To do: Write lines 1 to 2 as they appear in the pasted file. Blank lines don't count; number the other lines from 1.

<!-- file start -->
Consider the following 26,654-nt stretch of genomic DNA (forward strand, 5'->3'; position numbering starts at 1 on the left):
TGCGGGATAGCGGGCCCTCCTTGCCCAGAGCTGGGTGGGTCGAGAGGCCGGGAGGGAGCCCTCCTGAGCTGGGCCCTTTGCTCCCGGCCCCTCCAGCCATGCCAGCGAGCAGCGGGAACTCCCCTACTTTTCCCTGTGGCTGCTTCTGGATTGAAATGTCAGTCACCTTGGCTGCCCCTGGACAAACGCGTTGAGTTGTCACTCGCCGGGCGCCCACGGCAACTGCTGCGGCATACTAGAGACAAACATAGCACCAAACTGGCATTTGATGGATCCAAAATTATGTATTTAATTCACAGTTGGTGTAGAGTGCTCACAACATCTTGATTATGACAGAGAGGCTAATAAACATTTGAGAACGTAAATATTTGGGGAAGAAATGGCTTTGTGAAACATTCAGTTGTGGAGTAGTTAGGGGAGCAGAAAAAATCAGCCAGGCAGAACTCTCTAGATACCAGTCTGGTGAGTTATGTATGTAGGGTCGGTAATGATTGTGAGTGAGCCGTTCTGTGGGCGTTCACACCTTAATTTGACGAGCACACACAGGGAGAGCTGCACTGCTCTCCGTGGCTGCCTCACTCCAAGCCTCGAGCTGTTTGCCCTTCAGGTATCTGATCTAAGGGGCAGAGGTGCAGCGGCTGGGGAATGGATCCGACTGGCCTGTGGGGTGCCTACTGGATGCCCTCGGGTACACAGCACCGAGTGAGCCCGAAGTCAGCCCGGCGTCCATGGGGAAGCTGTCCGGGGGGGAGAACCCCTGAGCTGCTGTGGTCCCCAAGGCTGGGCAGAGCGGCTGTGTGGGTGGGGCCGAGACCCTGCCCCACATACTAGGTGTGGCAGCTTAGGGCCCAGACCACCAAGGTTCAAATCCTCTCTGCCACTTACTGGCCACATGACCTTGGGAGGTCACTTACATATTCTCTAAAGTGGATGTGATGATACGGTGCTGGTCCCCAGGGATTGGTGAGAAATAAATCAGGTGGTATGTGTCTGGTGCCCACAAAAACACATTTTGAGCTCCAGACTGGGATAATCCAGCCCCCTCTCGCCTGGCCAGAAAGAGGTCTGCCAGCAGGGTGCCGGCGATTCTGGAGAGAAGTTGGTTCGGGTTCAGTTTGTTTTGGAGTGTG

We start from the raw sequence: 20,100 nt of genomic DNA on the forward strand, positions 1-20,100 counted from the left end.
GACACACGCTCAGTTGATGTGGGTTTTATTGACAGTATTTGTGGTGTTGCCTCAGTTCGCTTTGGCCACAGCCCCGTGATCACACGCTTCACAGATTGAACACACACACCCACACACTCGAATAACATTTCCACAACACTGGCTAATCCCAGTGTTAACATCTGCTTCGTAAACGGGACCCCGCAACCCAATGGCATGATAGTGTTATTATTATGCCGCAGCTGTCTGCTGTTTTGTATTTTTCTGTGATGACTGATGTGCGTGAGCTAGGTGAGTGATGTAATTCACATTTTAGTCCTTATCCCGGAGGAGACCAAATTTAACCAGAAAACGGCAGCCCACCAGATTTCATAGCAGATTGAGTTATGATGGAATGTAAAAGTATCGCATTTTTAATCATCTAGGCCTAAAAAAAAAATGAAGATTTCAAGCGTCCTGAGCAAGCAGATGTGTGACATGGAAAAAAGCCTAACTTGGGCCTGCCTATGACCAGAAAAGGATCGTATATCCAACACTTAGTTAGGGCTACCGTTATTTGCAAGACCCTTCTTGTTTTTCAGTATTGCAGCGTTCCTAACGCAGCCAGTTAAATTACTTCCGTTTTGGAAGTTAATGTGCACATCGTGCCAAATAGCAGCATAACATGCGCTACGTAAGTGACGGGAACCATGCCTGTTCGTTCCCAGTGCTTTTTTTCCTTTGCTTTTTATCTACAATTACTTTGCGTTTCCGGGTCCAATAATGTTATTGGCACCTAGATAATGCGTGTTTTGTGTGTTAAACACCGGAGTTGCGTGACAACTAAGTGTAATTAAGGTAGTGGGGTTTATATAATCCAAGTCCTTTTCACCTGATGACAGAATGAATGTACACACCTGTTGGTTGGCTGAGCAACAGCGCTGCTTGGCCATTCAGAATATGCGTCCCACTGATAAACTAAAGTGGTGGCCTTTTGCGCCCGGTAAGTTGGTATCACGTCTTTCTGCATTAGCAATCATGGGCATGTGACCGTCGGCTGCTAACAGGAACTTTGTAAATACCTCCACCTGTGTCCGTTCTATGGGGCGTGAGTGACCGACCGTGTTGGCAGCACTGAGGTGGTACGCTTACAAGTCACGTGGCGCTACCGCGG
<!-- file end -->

Consider the following 26,654-nt stretch of genomic DNA (forward strand, 5'->3'; position numbering starts at 1 on the left):
TGCGGGATAGCGGGCCCTCCTTGCCCAGAGCTGGGTGGGTCGAGAGGCCGGGAGGGAGCCCTCCTGAGCTGGGCCCTTTGCTCCCGGCCCCTCCAGCCATGCCAGCGAGCAGCGGGAACTCCCCTACTTTTCCCTGTGGCTGCTTCTGGATTGAAATGTCAGTCACCTTGGCTGCCCCTGGACAAACGCGTTGAGTTGTCACTCGCCGGGCGCCCACGGCAACTGCTGCGGCATACTAGAGACAAACATAGCACCAAACTGGCATTTGATGGATCCAAAATTATGTATTTAATTCACAGTTGGTGTAGAGTGCTCACAACATCTTGATTATGACAGAGAGGCTAATAAACATTTGAGAACGTAAATATTTGGGGAAGAAATGGCTTTGTGAAACATTCAGTTGTGGAGTAGTTAGGGGAGCAGAAAAAATCAGCCAGGCAGAACTCTCTAGATACCAGTCTGGTGAGTTATGTATGTAGGGTCGGTAATGATTGTGAGTGAGCCGTTCTGTGGGCGTTCACACCTTAATTTGACGAGCACACACAGGGAGAGCTGCACTGCTCTCCGTGGCTGCCTCACTCCAAGCCTCGAGCTGTTTGCCCTTCAGGTATCTGATCTAAGGGGCAGAGGTGCAGCGGCTGGGGAATGGATCCGACTGGCCTGTGGGGTGCCTACTGGATGCCCTCGGGTACACAGCACCGAGTGAGCCCGAAGTCAGCCCGGCGTCCATGGGGAAGCTGTCCGGGGGGGAGAACCCCTGAGCTGCTGTGGTCCCCAAGGCTGGGCAGAGCGGCTGTGTGGGTGGGGCCGAGACCCTGCCCCACATACTAGGTGTGGCAGCTTAGGGCCCAGACCACCAAGGTTCAAATCCTCTCTGCCACTTACTGGCCACATGACCTTGGGAGGTCACTTACATATTCTCTAAAGTGGATGTGATGATACGGTGCTGGTCCCCAGGGATTGGTGAGAAATAAATCAGGTGGTATGTGTCTGGTGCCCACAAAAACACATTTTGAGCTCCAGACTGGGATAATCCAGCCCCCTCTCGCCTGGCCAGAAAGAGGTCTGCCAGCAGGGTGCCGGCGATTCTGGAGAGAAGTTGGTTCGGGTTCAGTTTGTTTTGGAGTGTG